Tag Archives: Elizabeth Berg

‘The Story of Arthur Truluv’ by Elizabeth Berg

If you liked A Man Called Ove, you’ll love this one. And it’s not derivative or completely similar. Elizabeth Berg has always been a favourite author of mine over the years, because her books are charming and personal without being sentimental or cliché. This is her latest.

Arthur brings his lunch and a small folding chair each day to the cemetery where he has lunch with his wife Nola. He finds comfort in this ritual and seems to be dealing well with his grief. I love this line in the book, “…it took a long time for him to shift things around so that he could still love and honor Nola but also love and honor life.” More immediately open and curious than Ove, Arthur enjoys visiting other graves as well, imagining details about the people who have passed on and what their lives might have been like. One day he meets Maddy, a troubled teen who is avoiding school by hiding in the same cemetery. Though the story plays out fairly predictably at this point, I still enjoyed the ride which was comfortable and entertaining.

‘What We Keep’ by Elizabeth Berg

What We KeepstarstarstarTwo sisters meet up with their mother who they have not seen or spoken with in 35 years. As Ginny Young crosses the country for a reluctant reunion, flashbacks of her youth bring up feelings long buried, exposing raw nerves. The tension for the reader mounts, wondering about what happened so long ago and how it might affect the sisters and their mother now.

Berg is a master at capturing a young girl’s view of the world, especially in her older novels and in the Durable Goods series. She writes very honestly, recognizably, and intimately about ordinary family relationships. Over the years, I’ve read almost all of her two dozen novels, picking up one every once in awhile for a nice comfort read. She has keen insight and her novels are so readable, yet not sentimental or predictable. In my opinion, her best ones are the short story collections (especially: The Day I Ate Whatever I Wanted and Open House), and in general I’ve liked her older works better than the most recent. Although they are very different writers, both Elizabeth Berg and Alice Munro write about ordinary life and relationships, but it does occur to me that I find Berg much more approachable and uplifting than Munro.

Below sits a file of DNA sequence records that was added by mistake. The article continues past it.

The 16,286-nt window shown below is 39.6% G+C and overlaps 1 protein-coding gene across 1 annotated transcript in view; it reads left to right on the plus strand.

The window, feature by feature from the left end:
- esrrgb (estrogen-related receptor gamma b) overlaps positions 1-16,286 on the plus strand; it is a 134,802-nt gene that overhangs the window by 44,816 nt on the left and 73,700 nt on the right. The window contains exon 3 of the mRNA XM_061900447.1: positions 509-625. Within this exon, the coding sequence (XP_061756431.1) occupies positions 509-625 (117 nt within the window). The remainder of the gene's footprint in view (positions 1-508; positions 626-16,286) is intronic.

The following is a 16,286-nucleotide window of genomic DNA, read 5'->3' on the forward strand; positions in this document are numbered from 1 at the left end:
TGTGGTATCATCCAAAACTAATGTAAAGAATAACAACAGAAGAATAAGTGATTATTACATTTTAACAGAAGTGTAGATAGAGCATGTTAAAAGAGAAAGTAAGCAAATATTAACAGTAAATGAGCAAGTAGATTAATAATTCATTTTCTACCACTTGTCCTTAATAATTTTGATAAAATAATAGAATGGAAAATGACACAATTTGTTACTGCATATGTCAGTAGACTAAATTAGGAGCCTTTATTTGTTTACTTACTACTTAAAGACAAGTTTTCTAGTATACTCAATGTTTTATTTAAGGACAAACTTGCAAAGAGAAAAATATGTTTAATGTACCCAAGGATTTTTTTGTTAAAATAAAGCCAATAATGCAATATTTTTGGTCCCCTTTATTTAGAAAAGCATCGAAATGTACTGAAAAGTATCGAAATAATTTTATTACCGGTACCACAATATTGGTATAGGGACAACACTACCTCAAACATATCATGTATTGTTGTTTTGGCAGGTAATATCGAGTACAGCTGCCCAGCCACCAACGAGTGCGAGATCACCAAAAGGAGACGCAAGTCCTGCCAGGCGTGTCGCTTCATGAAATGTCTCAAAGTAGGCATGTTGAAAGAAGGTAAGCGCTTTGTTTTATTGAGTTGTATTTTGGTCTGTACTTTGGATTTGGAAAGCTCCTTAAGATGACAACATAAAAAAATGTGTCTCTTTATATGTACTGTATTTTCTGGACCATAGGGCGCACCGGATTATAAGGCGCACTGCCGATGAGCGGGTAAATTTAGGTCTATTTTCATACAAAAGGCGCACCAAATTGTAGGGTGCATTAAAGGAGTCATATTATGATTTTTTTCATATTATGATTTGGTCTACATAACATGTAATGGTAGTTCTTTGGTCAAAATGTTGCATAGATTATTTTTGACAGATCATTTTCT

‘the last time i saw you’ by Elizabeth Berg

the last time i saw youstarstarElizabeth Berg is one of my favourite authors, but I found this one a disappointment. It’s about a group of classmates meeting at a high school reunion. It was cliché and shallow and not up to her usual standard.  Books of hers which I have enjoyed are among others, Open House, Art of Mending, and We Are All Welcome Here. The Day I Ate Whatever I Wanted is a hilarious collection of short stories. Her books focus on everyday life but her strength is usually in her ability to pull out and describe extraordinary moments otherwise hidden in the midst of ordinary events. I would say her books are mostly targeted for middle aged women, although the Durable Goods trilogy (Durable Goods, Joy School, True to Form) captures the adolescent girl experience very well.

So whether you are a Berg fan or not, take a pass on this one and pick up another. I know I will until I’ve read them all.

Elizabeth Berg Website

‘We Are All Welcome Here’ by Elizabeth Berg

Elizabeth Berg is one of my favourite writers. Her books are comfortable and she has uncanny insight into the ordinary, making  it extraordinary, and oh so recognizable. She has written about two dozen books, of which I’ve read over a dozen. I usually read one or two every year.  The books are all about different topics, but two of the types of characters she captures well are middle age women, and adolescent girls. Hmmm, might be hormonal. I also heard her speak at a conference and found her to be very articulate and wise. Her website is worth a visit. It is full of warmth and fun, and she is willing to share some of her personal life with readers as well as a list of her books. (Elizabeth Berg Website)

‘We Are All Welcome Here’ is a story of a remarkable woman who was paralyzed by polio, abandoned by her husband,  but was devoted to raising her daughter on her own, with help only from a daytime caretaker who was devoted to both of them. The woman gave birth to the child while she was in an iron lung! It is based on a true story.

One of her books is about a woman in love with a gay friend who can never return her love (Until the Real Thing Comes Along). She has a trilogy about a teenage girl( Durable Goods, Joy School, True to Form). There are some short story collections, one called The Day I Ate Whatever I Wanted. We can all relate to that! The Handmaid and the Carpenter is a nice retelling of the story of Mary and Joseph. Pull of the Moon is a book of diary entries by a woman in mid life crisis who leaves her husband and goes on a driving trip to sort some things out. Apparently a few men have read it to better understand their menopausal wives! But in the book we never hear from the husband.  Then in one of her short story collections, her husband Martin gets a chance to speak and we hear his side of the story. (‘Martin’s Letter to Nan’ in Ordinary Life)  That is just a taste, I can’t really recommend one of her books over another, they are all good. Take your pick and enjoy!